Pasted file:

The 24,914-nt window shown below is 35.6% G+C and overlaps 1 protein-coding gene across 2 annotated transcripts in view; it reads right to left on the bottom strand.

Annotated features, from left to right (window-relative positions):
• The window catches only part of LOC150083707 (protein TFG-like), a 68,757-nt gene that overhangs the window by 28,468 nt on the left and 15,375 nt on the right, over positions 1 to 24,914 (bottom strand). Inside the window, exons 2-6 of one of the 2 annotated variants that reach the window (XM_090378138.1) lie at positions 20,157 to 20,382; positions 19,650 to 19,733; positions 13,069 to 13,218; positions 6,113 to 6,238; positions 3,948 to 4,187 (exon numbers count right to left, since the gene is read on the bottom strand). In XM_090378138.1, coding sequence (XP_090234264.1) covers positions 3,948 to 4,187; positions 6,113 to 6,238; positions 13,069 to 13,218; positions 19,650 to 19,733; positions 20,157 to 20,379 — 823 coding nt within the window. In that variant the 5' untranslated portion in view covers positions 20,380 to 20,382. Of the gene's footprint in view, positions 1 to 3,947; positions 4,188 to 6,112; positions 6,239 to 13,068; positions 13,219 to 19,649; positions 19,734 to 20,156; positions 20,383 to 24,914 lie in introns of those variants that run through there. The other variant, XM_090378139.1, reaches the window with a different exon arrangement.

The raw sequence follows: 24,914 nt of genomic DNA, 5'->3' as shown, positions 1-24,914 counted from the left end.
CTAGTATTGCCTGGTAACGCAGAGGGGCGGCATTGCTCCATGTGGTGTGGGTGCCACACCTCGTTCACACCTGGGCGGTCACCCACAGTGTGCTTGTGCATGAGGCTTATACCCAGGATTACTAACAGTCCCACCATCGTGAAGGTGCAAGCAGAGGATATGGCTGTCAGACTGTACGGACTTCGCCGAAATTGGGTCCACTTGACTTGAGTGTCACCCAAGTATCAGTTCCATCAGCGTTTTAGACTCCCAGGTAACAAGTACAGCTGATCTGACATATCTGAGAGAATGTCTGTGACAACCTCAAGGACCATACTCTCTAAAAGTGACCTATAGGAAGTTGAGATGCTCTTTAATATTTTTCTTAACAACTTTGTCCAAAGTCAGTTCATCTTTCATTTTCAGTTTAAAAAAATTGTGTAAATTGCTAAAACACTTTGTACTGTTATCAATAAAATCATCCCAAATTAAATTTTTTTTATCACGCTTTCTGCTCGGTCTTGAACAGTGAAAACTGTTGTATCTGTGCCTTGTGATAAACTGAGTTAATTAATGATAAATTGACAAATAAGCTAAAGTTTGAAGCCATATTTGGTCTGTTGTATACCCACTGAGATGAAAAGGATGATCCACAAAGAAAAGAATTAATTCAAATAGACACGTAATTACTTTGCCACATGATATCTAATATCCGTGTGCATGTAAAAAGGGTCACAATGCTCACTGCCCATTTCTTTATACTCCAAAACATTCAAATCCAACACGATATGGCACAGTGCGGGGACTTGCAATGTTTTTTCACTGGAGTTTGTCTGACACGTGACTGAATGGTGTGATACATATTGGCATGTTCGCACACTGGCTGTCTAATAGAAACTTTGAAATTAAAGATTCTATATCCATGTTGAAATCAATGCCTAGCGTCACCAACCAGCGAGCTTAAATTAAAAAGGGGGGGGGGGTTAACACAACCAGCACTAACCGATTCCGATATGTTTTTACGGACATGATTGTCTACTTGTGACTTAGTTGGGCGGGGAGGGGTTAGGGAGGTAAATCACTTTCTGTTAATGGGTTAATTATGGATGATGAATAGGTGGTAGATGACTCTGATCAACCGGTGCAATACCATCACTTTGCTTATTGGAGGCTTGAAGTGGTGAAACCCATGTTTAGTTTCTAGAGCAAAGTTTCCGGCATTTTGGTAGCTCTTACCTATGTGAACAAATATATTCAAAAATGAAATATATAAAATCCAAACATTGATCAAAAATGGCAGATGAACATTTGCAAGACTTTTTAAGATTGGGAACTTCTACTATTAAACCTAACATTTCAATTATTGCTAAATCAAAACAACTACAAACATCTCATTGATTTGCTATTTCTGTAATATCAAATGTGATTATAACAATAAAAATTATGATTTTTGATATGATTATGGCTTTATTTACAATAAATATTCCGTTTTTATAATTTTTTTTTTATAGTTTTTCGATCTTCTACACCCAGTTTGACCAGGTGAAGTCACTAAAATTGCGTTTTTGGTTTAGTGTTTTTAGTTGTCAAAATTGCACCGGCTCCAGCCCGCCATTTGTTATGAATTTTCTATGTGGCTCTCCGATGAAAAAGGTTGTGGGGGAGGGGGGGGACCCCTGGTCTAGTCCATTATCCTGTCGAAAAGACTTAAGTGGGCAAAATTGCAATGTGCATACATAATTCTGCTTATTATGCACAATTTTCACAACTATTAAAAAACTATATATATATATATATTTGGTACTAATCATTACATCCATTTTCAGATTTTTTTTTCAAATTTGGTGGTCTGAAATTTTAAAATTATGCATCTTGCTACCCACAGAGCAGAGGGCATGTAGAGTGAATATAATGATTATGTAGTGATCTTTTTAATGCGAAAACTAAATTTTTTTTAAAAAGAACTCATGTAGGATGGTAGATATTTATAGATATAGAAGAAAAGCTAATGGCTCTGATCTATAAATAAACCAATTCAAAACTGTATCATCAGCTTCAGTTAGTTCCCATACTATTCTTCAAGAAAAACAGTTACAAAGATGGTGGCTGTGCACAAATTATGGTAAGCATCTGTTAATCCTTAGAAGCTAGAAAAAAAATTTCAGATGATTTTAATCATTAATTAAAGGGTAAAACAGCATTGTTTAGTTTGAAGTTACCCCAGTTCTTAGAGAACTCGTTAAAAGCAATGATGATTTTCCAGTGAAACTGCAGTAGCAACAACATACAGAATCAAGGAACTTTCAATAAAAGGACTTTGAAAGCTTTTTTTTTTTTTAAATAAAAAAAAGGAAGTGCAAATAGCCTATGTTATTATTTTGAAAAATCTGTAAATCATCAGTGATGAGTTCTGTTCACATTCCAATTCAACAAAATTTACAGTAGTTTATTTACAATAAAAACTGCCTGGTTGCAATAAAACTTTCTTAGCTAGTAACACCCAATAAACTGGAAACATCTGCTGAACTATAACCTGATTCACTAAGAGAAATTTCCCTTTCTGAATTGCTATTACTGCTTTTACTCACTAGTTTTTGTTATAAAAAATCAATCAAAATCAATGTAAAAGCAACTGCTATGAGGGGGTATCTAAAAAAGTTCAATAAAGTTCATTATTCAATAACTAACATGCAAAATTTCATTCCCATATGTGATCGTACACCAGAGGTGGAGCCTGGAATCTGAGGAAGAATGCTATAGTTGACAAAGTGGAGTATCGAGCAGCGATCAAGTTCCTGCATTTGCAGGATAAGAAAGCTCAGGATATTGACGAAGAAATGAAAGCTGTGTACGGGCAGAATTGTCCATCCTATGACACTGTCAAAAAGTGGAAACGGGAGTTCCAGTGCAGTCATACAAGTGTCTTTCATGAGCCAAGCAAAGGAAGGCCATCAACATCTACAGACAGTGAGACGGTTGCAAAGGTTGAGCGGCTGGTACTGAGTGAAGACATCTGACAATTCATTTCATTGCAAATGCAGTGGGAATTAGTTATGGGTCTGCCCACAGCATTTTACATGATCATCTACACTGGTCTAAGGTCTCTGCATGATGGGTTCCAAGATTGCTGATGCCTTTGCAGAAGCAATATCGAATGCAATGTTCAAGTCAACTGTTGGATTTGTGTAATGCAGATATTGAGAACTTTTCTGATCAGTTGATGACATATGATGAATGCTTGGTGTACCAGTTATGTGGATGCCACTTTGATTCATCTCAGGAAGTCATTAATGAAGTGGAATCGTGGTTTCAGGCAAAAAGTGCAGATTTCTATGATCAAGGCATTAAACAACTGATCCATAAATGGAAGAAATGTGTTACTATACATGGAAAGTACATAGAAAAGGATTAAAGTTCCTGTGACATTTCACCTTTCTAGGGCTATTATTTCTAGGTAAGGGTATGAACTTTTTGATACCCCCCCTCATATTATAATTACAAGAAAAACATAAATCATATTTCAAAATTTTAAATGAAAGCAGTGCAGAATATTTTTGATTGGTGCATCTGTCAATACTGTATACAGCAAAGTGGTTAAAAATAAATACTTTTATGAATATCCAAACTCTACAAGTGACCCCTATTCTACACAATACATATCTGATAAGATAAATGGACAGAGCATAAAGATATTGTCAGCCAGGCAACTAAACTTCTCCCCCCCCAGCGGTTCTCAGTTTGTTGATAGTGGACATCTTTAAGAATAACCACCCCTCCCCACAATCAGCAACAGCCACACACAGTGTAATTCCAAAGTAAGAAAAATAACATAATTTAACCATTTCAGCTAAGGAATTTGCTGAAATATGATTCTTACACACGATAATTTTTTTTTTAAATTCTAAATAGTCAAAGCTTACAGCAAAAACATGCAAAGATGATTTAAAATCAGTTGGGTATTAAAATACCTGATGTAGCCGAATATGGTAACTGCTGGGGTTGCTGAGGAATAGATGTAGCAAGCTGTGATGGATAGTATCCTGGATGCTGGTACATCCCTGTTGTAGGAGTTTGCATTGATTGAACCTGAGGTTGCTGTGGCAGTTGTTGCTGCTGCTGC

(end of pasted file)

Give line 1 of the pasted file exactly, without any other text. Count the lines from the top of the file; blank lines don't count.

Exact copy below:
The 24,914-nt window shown below is 35.6% G+C and overlaps 1 protein-coding gene across 2 annotated transcripts in view; it reads right to left on the bottom strand.